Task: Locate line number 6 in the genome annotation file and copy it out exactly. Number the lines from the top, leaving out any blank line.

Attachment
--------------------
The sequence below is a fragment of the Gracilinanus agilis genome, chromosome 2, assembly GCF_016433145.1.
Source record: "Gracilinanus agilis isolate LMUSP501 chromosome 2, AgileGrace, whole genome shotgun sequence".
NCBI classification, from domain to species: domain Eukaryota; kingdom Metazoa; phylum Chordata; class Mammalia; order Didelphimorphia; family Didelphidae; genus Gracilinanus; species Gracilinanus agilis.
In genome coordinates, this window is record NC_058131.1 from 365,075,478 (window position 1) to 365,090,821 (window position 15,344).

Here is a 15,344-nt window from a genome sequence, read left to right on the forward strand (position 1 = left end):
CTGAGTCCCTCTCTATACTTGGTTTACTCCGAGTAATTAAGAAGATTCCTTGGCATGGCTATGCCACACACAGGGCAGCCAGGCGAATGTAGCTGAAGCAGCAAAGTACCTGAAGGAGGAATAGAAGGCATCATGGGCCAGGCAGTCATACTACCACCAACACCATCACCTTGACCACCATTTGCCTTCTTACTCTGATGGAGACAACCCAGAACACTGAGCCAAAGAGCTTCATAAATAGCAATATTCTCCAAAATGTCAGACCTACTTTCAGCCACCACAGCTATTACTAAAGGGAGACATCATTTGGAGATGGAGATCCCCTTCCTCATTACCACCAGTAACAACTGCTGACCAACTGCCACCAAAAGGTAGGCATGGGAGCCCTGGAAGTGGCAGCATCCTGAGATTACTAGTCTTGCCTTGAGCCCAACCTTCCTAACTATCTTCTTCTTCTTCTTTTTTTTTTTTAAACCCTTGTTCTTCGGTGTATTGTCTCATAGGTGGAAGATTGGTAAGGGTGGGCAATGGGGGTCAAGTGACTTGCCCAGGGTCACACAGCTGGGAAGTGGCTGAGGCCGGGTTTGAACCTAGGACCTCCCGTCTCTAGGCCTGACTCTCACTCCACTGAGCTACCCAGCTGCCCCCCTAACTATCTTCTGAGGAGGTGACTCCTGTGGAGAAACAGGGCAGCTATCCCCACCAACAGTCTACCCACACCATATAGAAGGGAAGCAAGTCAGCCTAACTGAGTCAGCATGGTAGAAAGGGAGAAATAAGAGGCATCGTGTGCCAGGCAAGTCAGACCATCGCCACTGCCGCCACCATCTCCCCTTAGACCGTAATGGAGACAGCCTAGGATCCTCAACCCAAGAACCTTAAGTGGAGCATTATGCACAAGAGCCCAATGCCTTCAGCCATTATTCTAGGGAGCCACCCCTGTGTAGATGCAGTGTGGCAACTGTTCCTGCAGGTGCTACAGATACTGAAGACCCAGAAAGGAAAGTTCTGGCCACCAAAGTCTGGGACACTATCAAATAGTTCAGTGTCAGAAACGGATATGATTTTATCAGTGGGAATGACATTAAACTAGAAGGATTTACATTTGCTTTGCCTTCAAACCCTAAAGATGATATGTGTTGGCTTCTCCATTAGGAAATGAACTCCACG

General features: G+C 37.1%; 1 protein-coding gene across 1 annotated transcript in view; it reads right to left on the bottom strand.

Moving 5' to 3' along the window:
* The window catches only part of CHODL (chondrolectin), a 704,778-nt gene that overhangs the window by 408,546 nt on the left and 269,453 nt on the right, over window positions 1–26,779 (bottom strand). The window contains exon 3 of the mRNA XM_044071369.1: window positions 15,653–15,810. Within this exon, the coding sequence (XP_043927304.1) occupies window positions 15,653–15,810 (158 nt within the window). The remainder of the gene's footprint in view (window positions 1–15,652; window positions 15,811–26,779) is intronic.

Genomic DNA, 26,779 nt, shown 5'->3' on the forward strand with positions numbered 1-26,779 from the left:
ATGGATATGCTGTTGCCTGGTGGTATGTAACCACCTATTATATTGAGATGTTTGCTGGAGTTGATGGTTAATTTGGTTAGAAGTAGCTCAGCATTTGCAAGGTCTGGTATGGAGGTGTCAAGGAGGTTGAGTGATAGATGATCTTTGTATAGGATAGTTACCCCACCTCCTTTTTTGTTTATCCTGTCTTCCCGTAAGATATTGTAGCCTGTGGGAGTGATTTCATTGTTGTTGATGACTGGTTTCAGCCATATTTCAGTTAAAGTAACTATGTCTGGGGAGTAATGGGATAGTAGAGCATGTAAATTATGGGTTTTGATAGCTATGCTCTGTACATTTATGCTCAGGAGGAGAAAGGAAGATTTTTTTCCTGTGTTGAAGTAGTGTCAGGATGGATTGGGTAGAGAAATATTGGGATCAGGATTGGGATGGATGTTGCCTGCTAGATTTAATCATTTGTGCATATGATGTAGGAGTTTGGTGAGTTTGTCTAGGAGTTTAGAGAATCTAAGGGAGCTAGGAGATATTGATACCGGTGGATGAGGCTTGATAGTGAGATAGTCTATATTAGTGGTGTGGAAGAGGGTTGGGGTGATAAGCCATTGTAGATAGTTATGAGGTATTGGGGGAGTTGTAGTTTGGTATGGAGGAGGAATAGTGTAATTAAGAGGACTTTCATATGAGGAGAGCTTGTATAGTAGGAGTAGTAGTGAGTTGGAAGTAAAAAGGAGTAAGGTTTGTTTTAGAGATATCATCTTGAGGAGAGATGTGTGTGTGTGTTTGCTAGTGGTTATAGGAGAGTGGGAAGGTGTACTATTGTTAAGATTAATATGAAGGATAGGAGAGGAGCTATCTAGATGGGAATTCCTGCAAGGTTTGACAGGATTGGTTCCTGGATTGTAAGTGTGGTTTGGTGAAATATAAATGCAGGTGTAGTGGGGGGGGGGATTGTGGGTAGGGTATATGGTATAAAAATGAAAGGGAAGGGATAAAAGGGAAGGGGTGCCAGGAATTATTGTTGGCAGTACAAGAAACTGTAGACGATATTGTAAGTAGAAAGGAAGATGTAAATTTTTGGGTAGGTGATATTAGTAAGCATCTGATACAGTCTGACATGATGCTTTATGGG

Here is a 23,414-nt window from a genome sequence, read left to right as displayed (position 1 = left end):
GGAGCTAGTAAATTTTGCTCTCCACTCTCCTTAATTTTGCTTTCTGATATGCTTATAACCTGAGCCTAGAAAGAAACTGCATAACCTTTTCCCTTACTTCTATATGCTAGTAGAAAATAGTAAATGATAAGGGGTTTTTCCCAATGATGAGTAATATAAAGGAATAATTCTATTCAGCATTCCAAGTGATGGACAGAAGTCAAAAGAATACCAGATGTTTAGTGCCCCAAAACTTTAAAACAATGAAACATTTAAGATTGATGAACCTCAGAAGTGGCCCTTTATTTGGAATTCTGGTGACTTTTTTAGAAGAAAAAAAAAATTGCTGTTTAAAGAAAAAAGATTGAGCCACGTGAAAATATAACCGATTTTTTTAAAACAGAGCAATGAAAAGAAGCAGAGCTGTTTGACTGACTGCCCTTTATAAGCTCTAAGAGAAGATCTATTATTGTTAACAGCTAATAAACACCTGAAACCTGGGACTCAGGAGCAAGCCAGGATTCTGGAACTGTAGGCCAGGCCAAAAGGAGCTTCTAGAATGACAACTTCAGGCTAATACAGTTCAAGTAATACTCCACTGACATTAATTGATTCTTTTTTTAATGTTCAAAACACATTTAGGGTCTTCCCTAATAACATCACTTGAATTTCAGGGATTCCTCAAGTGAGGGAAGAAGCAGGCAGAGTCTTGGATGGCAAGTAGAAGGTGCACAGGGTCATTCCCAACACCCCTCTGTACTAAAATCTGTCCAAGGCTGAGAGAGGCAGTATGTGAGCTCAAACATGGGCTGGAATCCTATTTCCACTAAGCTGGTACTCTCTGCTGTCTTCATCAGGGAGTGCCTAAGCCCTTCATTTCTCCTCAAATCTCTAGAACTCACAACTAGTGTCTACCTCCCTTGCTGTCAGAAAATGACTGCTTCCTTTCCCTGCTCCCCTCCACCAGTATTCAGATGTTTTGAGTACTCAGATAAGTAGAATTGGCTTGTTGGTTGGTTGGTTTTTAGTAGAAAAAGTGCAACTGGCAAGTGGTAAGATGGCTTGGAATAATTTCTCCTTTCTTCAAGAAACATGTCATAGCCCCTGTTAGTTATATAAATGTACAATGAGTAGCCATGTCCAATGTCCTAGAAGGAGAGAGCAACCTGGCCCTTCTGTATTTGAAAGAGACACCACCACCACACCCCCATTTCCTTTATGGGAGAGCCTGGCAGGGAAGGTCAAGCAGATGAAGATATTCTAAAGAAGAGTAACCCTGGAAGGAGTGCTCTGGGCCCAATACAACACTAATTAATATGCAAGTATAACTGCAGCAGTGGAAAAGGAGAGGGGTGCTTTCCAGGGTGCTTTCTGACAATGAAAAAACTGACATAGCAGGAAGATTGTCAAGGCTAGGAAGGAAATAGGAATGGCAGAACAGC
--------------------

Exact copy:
CTGAGTCCCTCTCTATACTTGGTTTACTCCGAGTAATTAAGAAGATTCCTTGGCATGGCTATGCCACACACAGGGCAGCCAGGCGAATGTAGCTGAAGCAGCAAAGTACCTGAAGGAGGAATAGAAGGCATCATGGGCCAGGCAGTCATACTACCACCAACACCATCACCTTGACCACCATTTGCCTTCTTACTCTGATGGAGACAACCCAGAACACTGAGCCAAAGAGCTTCATAAATAGCAATATTCTCCAAAATGTCAGACCTACTTTCAGCCACCACAGCTATTACTAAAGGGAGACATCATTTGGAGATGGAGATCCCCTTCCTCATTACCACCAGTAACAACTGCTGACCAACTGCCACCAAAAGGTAGGCATGGGAGCCCTGGAAGTGGCAGCATCCTGAGATTACTAGTCTTGCCTTGAGCCCAACCTTCCTAACTATCTTCTTCTTCTTCTTTTTTTTTTTTAAACCCTTGTTCTTCGGTGTATTGTCTCATAGGTGGAAGATTGGTAAGGGTGGGCAATGGGGGTCAAGTGACTTGCCCAGGGTCACACAGCTGGGAAGTGGCTGAGGCCGGGTTTGAACCTAGGACCTCCCGTCTCTAGGCCTGACTCTCACTCCACTGAGCTACCCAGCTGCCCCCCTAACTATCTTCTGAGGAGGTGACTCCTGTGGAGAAACAGGGCAGCTATCCCCACCAACAGTCTACCCACACCATATAGAAGGGAAGCAAGTCAGCCTAACTGAGTCAGCATGGTAGAAAGGGAGAAATAAGAGGCATCGTGTGCCAGGCAAGTCAGACCATCGCCACTGCCGCCACCATCTCCCCTTAGACCGTAATGGAGACAGCCTAGGATCCTCAACCCAAGAACCTTAAGTGGAGCATTATGCACAAGAGCCCAATGCCTTCAGCCATTATTCTAGGGAGCCACCCCTGTGTAGATGCAGTGTGGCAACTGTTCCTGCAGGTGCTACAGATACTGAAGACCCAGAAAGGAAAGTTCTGGCCACCAAAGTCTGGGACACTATCAAATAGTTCAGTGTCAGAAACGGATATGATTTTATCAGTGGGAATGACATTAAACTAGAAGGATTTACATTTGCTTTGCCTTCAAACCCTAAAGATGATATGTGTTGGCTTCTCCATTAGGAAATGAACTCCACG